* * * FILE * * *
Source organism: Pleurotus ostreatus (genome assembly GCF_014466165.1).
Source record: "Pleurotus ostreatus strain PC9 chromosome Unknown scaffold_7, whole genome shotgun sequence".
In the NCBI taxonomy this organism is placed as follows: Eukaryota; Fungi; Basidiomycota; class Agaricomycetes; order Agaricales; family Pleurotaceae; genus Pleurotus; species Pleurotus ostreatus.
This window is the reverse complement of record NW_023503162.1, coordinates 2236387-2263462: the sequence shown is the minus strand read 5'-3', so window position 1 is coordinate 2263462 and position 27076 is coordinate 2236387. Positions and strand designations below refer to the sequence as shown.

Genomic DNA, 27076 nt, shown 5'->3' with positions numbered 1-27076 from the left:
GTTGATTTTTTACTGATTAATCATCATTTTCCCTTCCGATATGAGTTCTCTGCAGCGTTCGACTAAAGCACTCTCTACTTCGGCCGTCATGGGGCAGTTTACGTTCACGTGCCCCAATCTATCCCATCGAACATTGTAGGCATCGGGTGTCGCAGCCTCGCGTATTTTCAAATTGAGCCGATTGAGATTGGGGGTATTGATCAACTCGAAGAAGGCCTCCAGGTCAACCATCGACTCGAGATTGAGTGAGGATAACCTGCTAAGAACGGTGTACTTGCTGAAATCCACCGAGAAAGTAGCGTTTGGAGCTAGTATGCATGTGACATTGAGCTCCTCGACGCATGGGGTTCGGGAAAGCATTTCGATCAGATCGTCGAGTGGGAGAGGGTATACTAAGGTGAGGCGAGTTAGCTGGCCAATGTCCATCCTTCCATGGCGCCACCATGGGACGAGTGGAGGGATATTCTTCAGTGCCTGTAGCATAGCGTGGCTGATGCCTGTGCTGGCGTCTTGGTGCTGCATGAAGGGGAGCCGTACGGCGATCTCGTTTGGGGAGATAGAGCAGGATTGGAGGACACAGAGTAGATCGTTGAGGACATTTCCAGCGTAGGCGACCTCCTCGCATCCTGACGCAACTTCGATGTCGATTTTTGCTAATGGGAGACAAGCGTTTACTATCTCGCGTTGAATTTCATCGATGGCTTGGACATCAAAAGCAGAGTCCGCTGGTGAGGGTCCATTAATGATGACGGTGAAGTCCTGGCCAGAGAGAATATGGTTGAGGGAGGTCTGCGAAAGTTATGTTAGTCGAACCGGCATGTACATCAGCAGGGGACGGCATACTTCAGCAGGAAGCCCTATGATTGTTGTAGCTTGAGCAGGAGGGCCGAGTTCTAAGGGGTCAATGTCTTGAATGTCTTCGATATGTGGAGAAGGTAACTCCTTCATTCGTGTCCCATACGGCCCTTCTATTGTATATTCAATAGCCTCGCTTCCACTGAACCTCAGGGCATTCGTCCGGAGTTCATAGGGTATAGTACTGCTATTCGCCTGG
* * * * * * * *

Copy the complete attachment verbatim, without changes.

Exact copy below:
Source organism: Pleurotus ostreatus (genome assembly GCF_014466165.1).
Source record: "Pleurotus ostreatus strain PC9 chromosome Unknown scaffold_7, whole genome shotgun sequence".
In the NCBI taxonomy this organism is placed as follows: Eukaryota; Fungi; Basidiomycota; class Agaricomycetes; order Agaricales; family Pleurotaceae; genus Pleurotus; species Pleurotus ostreatus.
This window is the reverse complement of record NW_023503162.1, coordinates 2236387-2263462: the sequence shown is the minus strand read 5'-3', so window position 1 is coordinate 2263462 and position 27076 is coordinate 2236387. Positions and strand designations below refer to the sequence as shown.

Genomic DNA, 27076 nt, shown 5'->3' with positions numbered 1-27076 from the left:
GTTGATTTTTTACTGATTAATCATCATTTTCCCTTCCGATATGAGTTCTCTGCAGCGTTCGACTAAAGCACTCTCTACTTCGGCCGTCATGGGGCAGTTTACGTTCACGTGCCCCAATCTATCCCATCGAACATTGTAGGCATCGGGTGTCGCAGCCTCGCGTATTTTCAAATTGAGCCGATTGAGATTGGGGGTATTGATCAACTCGAAGAAGGCCTCCAGGTCAACCATCGACTCGAGATTGAGTGAGGATAACCTGCTAAGAACGGTGTACTTGCTGAAATCCACCGAGAAAGTAGCGTTTGGAGCTAGTATGCATGTGACATTGAGCTCCTCGACGCATGGGGTTCGGGAAAGCATTTCGATCAGATCGTCGAGTGGGAGAGGGTATACTAAGGTGAGGCGAGTTAGCTGGCCAATGTCCATCCTTCCATGGCGCCACCATGGGACGAGTGGAGGGATATTCTTCAGTGCCTGTAGCATAGCGTGGCTGATGCCTGTGCTGGCGTCTTGGTGCTGCATGAAGGGGAGCCGTACGGCGATCTCGTTTGGGGAGATAGAGCAGGATTGGAGGACACAGAGTAGATCGTTGAGGACATTTCCAGCGTAGGCGACCTCCTCGCATCCTGACGCAACTTCGATGTCGATTTTTGCTAATGGGAGACAAGCGTTTACTATCTCGCGTTGAATTTCATCGATGGCTTGGACATCAAAAGCAGAGTCCGCTGGTGAGGGTCCATTAATGATGACGGTGAAGTCCTGGCCAGAGAGAATATGGTTGAGGGAGGTCTGCGAAAGTTATGTTAGTCGAACCGGCATGTACATCAGCAGGGGACGGCATACTTCAGCAGGAAGCCCTATGATTGTTGTAGCTTGAGCAGGAGGGCCGAGTTCTAAGGGGTCAATGTCTTGAATGTCTTCGATATGTGGAGAAGGTAACTCCTTCATTCGTGTCCCATACGGCCCTTCTATTGTATATTCAATAGCCTCGCTTCCACTGAACCTCAGGGCATTCGTCCGGAGTTCATAGGGTATAGTACTGCTATTCGCCTGG